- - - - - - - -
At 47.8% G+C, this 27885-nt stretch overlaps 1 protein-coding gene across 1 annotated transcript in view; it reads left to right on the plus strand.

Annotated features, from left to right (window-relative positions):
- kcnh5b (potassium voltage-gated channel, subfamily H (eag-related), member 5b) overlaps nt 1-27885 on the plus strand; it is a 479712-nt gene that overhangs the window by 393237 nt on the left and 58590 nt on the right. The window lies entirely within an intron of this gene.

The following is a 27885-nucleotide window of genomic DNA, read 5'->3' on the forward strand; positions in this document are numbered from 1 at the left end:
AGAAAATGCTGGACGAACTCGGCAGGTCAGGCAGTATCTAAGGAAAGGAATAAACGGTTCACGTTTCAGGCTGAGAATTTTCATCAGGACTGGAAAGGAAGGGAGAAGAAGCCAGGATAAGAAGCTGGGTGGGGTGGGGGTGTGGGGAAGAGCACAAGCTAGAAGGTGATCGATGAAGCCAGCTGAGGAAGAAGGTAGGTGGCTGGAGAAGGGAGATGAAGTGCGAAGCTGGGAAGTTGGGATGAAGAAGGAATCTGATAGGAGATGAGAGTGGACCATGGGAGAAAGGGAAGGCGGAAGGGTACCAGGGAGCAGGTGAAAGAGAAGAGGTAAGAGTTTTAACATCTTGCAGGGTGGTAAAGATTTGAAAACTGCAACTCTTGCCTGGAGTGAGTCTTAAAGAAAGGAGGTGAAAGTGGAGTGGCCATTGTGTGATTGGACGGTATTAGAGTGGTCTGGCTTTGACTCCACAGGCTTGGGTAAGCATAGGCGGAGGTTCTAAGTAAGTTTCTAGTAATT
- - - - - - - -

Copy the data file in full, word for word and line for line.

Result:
At 47.8% G+C, this 27885-nt stretch overlaps 1 protein-coding gene across 1 annotated transcript in view; it reads left to right on the plus strand.

Annotated features, from left to right (window-relative positions):
- kcnh5b (potassium voltage-gated channel, subfamily H (eag-related), member 5b) overlaps nt 1-27885 on the plus strand; it is a 479712-nt gene that overhangs the window by 393237 nt on the left and 58590 nt on the right. The window lies entirely within an intron of this gene.

The following is a 27885-nucleotide window of genomic DNA, read 5'->3' on the forward strand; positions in this document are numbered from 1 at the left end:
AGAAAATGCTGGACGAACTCGGCAGGTCAGGCAGTATCTAAGGAAAGGAATAAACGGTTCACGTTTCAGGCTGAGAATTTTCATCAGGACTGGAAAGGAAGGGAGAAGAAGCCAGGATAAGAAGCTGGGTGGGGTGGGGGTGTGGGGAAGAGCACAAGCTAGAAGGTGATCGATGAAGCCAGCTGAGGAAGAAGGTAGGTGGCTGGAGAAGGGAGATGAAGTGCGAAGCTGGGAAGTTGGGATGAAGAAGGAATCTGATAGGAGATGAGAGTGGACCATGGGAGAAAGGGAAGGCGGAAGGGTACCAGGGAGCAGGTGAAAGAGAAGAGGTAAGAGTTTTAACATCTTGCAGGGTGGTAAAGATTTGAAAACTGCAACTCTTGCCTGGAGTGAGTCTTAAAGAAAGGAGGTGAAAGTGGAGTGGCCATTGTGTGATTGGACGGTATTAGAGTGGTCTGGCTTTGACTCCACAGGCTTGGGTAAGCATAGGCGGAGGTTCTAAGTAAGTTTCTAGTAATT